How a Mother Weaned Her Girl From Fairytales

US author Kate Bernheimer on breaking the myth

How a Mother Weaned Her Girl From Fairytales
How a Mother Weaned Her Girl From Fairytales Image #2

Tiffany Gibert meets US author Kate Bernheimer and learns how the modern fairy tale master carves out her contemporary niche.

‘Books are no different from goats! They enjoy an afternoon out on the lawn,’ Kate Bernheimer writes in her new collection, How a Mother Weaned Her Girl from Fairy Tales. The author, an impassioned advocate for the relevancy of the fairy tale genre, fills the whole strange, lovely book with such gems, reinventing traditional, timeless tales for new readers. We spoke with Kate about her latest stories, her writing process and the saddest colour in the world.
First, why fairy tales?
I fell in love with reading in the public library where I checked out armloads of fairy tale books. I was drawn over and over again to these adventure stories with their isolated heroes. I read the Brothers Grimm, Hans Christian Andersen, Edith Hamilton, Andrew Lang, Madame d’Aulnoy, and countless others. In my work, I focus on the fairy tale techniques such as flatness, abstraction, everyday magic, and intuitive logic. My fiction seeks to highlight these elements and bring them into high relief.
And you actually write from source fairy tales – can you talk about that process?
Each story in the book is based on an old fairy tale – a source tale – that I have read in anywhere from ten to 100 translations before I begin to write my own story. When I begin to write a story, I focus exclusively on one version of the source tale. For each of these nine stories I relied on a specific set of techniques, and I wrote each story as I always write: With a fairy tale book open on the desk. I follow the old tale sentence by sentence at first, until I lose my way and find myself ‘elsewhere’.
The colour pink appears prominently throughout this collection: A pink horse, pink hair, two girls who loved pink. What does the colour signify to you?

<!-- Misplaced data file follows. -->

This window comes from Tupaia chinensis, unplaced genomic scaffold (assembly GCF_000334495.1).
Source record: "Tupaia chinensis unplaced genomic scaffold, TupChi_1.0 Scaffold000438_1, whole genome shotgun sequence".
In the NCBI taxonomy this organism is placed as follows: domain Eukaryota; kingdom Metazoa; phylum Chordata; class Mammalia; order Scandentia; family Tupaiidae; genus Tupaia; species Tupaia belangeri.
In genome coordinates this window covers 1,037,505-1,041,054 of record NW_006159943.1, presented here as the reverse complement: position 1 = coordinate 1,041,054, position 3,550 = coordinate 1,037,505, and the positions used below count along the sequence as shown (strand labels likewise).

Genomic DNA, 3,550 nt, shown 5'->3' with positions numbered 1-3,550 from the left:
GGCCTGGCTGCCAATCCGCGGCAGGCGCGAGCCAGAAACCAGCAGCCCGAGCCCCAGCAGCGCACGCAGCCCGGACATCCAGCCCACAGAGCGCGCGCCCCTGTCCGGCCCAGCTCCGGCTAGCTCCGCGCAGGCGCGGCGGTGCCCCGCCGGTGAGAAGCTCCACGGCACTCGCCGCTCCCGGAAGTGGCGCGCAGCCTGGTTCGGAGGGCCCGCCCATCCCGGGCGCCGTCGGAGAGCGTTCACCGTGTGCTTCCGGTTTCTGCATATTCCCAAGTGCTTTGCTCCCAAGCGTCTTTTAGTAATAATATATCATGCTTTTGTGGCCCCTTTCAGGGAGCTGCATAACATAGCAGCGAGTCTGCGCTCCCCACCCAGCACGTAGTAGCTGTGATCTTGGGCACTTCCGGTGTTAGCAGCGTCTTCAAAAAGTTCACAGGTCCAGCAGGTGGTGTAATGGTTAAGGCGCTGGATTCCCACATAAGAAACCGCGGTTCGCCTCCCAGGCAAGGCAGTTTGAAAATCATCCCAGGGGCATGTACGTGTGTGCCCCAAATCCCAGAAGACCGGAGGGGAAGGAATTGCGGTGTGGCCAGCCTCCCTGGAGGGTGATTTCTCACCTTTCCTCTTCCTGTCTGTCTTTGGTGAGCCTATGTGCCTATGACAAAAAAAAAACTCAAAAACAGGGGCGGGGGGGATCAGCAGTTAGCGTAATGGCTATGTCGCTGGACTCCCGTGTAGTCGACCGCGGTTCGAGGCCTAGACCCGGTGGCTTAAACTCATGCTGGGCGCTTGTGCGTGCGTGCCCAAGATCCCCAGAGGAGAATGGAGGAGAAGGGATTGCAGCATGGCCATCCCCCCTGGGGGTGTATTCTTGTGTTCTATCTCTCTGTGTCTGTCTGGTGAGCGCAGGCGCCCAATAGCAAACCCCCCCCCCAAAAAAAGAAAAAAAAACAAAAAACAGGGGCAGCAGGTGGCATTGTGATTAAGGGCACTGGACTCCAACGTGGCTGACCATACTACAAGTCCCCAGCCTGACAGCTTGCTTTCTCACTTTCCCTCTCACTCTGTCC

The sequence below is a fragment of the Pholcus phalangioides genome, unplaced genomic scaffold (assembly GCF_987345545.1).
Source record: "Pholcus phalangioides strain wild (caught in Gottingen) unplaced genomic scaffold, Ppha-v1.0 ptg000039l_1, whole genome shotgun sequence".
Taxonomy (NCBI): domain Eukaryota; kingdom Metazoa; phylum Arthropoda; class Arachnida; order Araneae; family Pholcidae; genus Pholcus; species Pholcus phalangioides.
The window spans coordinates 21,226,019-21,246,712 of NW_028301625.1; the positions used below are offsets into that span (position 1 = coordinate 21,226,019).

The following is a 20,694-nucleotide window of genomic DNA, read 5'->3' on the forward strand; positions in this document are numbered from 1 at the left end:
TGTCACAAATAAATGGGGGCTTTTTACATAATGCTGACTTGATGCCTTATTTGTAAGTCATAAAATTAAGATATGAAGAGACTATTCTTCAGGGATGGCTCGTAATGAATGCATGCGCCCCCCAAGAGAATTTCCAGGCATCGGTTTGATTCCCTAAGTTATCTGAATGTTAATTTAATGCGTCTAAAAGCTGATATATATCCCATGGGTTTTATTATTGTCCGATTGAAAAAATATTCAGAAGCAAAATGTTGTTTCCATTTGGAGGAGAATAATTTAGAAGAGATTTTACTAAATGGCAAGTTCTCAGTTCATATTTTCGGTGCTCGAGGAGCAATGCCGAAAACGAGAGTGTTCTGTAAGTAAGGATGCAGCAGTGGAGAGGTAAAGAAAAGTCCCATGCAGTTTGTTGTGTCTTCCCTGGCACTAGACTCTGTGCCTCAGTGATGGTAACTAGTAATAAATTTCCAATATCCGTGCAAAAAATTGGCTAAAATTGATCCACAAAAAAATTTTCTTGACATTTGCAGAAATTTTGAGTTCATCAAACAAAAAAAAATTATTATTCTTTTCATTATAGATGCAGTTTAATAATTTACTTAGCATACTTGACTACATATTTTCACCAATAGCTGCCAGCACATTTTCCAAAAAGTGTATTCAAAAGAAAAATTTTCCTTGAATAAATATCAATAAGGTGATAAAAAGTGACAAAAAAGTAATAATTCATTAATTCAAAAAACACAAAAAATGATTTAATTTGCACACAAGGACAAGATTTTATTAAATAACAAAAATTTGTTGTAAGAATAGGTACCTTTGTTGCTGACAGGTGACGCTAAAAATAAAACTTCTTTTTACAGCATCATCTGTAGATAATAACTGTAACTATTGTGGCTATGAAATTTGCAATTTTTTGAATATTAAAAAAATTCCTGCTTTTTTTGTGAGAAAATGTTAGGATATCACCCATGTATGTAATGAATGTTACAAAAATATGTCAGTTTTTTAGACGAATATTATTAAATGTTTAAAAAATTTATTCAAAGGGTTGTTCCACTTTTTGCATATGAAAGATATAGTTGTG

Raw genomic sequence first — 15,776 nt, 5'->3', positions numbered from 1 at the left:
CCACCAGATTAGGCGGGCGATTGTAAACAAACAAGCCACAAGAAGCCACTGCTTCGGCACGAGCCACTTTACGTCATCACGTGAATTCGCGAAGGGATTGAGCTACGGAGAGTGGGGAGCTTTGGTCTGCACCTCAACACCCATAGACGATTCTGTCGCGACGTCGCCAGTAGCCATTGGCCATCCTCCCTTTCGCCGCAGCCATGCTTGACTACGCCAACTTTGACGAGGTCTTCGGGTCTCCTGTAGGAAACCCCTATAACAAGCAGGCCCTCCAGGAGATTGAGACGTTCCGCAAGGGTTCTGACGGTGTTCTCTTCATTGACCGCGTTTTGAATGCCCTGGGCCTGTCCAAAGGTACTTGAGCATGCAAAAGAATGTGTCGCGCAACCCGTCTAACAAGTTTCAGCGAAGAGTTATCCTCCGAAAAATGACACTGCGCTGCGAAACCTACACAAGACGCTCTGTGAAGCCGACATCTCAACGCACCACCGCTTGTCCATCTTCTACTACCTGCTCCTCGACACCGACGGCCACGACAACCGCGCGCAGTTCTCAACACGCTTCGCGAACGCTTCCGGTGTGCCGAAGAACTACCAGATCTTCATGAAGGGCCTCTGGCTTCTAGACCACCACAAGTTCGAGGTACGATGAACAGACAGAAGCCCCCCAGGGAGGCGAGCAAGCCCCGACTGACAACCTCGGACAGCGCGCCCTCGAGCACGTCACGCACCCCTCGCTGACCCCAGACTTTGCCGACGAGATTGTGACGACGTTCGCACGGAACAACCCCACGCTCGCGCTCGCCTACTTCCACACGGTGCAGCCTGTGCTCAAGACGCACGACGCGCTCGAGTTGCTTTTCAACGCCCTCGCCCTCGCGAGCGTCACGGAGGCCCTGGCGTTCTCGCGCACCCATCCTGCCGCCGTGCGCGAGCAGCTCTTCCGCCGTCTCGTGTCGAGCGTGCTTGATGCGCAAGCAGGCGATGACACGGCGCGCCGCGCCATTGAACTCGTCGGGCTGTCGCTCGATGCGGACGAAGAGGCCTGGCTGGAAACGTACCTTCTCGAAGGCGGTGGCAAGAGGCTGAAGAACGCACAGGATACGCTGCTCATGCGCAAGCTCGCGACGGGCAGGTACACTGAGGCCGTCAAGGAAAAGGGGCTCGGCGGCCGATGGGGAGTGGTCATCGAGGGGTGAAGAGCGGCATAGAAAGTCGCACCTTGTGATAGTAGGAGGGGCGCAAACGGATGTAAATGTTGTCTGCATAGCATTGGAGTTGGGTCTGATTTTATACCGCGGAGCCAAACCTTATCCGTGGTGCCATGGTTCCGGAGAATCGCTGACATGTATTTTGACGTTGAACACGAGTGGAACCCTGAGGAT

My fairy tales are non-representational, and I use colour very selectively for this reason. I want as little contrast as possible through a book, in order to support the emotional and intellectual essences Strict formal restrictions allow me to focus on the ideas and emotions, so I must restrict colours. Pink was the first colour I chose for this book. It is a short word that ends on a nice hard consonant and I have always liked it. Pink is a flat word, somehow very exposed. It is a bit of a nervous word, though as a colour it can be lovely. Full of contradictions, which was good for the range of emotions of this collection. I think pink is one of the saddest colours in the world, and many Americans are taught not to take anything pink seriously, which is weird.
In addition to the titled stories in the collection, there is this mysterious, marvellous story interspersed through the book, in which the speaker keeps repeating the phrase, ‘I’m yours’. What is this story?
I don’t know, do you? I think it is a story about how love is totally intransitive when it is real. Actually I have no idea who is speaking. She is speaking from outer space. I do know that.
Dhs46, available at Photograph: Bo.bernheimer © Cybele Knowles

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